Dubbing himself “a disruptor in government” and proud of it, Ulster County executive Mike Hein has proposed a fundamental but unspecified reordering of how municipalities provide services.
“If we are to be completely honest with our taxpayers,” Hein told an audience of more than 200 at his eighth annual state-of-the-county address at Ulster County Community College last Tuesday night, “the truth is the current system is totally unsustainable, and things have to change. With all the relief we provided [via safety net and election cost takeover], the widespread property-tax reductions that the legislature and I, as well as our citizens, had anticipated did not happen.”
Hein did not mention his administration’s proposal to reduce the county’s share of sales tax to Kingston city government by $1.6 million a year and by $330,000 to the towns, a consequence, his spokespersons have said, of the localities’ failure to reduce taxes after receiving a collective $7 million a year in annual cost relief from the county.
Hein proposed “putting everything on the table,” presumably in negotiations with town, village and city leaders, “and collectively deciding who is best equipped to provide that service.”
“We have to disrupt the entire system,” he declared. “It will collapse if we do not.”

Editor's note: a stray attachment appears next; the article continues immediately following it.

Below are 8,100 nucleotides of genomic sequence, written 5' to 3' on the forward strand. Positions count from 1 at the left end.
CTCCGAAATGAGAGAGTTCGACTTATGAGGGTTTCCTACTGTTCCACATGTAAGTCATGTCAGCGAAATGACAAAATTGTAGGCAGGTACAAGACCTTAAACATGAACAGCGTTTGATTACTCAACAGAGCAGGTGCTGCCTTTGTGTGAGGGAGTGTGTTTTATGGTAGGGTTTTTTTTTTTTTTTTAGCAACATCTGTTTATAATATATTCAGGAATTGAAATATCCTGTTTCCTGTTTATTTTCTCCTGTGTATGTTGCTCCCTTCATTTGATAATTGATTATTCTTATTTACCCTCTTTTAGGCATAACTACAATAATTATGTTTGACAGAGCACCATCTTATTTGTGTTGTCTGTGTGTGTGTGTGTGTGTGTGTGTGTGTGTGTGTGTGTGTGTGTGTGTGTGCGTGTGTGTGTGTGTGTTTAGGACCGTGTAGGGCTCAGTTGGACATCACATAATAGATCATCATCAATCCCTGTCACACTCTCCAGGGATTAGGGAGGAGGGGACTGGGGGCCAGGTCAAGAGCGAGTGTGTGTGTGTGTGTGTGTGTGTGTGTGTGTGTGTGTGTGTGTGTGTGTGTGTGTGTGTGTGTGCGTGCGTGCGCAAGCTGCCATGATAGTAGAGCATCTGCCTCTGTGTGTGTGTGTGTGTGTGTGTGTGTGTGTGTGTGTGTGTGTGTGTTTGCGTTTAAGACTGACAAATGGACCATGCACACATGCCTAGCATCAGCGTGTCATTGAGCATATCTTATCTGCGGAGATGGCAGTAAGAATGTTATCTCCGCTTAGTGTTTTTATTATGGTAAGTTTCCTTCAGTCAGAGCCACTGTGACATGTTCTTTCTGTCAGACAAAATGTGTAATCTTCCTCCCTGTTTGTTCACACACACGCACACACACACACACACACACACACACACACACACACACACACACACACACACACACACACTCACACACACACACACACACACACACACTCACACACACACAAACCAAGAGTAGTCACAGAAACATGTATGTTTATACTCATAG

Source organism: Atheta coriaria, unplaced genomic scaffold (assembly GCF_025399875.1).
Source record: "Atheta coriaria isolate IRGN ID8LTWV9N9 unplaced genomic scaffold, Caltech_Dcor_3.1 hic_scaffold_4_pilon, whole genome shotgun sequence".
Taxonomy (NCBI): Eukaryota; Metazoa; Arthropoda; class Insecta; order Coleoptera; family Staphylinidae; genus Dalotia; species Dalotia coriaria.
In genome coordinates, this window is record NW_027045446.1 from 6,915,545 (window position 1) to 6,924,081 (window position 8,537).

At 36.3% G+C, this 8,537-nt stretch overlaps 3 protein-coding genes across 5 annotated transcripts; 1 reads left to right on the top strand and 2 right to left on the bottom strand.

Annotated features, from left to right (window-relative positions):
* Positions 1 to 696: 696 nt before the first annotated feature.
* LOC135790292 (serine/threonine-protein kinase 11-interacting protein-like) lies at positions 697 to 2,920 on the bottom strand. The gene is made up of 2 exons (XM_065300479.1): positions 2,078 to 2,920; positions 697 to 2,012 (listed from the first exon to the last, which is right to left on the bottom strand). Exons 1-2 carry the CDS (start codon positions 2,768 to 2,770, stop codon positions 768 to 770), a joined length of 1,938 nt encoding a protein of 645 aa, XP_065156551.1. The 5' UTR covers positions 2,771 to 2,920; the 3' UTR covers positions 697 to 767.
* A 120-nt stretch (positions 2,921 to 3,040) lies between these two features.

Rochester supervisor Carl Chipman, who was in the audience Tuesday night, said he had had no word from Hein that such a broad sweeping proposal would be offered. He said he thought he knew what it might mean. “I think it was code word for consolidation, but many of the towns are already doing that on their own,” he said.
Hein said the county would compete for a $20-million state grant fund for “reinventing sustainable government.”
Chipman, president of the Ulster County Supervisors and Mayors Association, said the group would discuss Hein’s proposal at its next meeting in Kingston on February 23. Hein will be delivering his state-of-the-county speech to the Ulster Regional Chamber of Commerce breakfast that same morning.
Hein’s 40-minute address touched on most of his campaign themes from last year.